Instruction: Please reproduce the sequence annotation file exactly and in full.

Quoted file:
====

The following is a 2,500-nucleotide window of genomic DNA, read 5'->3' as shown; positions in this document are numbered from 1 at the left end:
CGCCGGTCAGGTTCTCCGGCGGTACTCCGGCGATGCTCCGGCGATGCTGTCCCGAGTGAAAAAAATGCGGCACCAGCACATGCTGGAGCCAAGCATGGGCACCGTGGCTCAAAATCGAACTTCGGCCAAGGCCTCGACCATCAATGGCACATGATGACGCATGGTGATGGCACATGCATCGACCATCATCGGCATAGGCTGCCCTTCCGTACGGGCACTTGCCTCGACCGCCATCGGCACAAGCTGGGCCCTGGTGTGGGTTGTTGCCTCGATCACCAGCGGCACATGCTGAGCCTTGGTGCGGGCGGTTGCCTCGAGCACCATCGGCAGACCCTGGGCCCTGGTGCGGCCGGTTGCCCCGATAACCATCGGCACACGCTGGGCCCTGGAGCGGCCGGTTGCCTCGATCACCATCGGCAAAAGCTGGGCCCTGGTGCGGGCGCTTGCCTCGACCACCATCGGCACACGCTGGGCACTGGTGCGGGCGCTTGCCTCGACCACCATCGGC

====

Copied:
The following is a 2,500-nucleotide window of genomic DNA, read 5'->3' as shown; positions in this document are numbered from 1 at the left end:
CGCCGGTCAGGTTCTCCGGCGGTACTCCGGCGATGCTCCGGCGATGCTGTCCCGAGTGAAAAAAATGCGGCACCAGCACATGCTGGAGCCAAGCATGGGCACCGTGGCTCAAAATCGAACTTCGGCCAAGGCCTCGACCATCAATGGCACATGATGACGCATGGTGATGGCACATGCATCGACCATCATCGGCATAGGCTGCCCTTCCGTACGGGCACTTGCCTCGACCGCCATCGGCACAAGCTGGGCCCTGGTGTGGGTTGTTGCCTCGATCACCAGCGGCACATGCTGAGCCTTGGTGCGGGCGGTTGCCTCGAGCACCATCGGCAGACCCTGGGCCCTGGTGCGGCCGGTTGCCCCGATAACCATCGGCACACGCTGGGCCCTGGAGCGGCCGGTTGCCTCGATCACCATCGGCAAAAGCTGGGCCCTGGTGCGGGCGCTTGCCTCGACCACCATCGGCACACGCTGGGCACTGGTGCGGGCGCTTGCCTCGACCACCATCGGC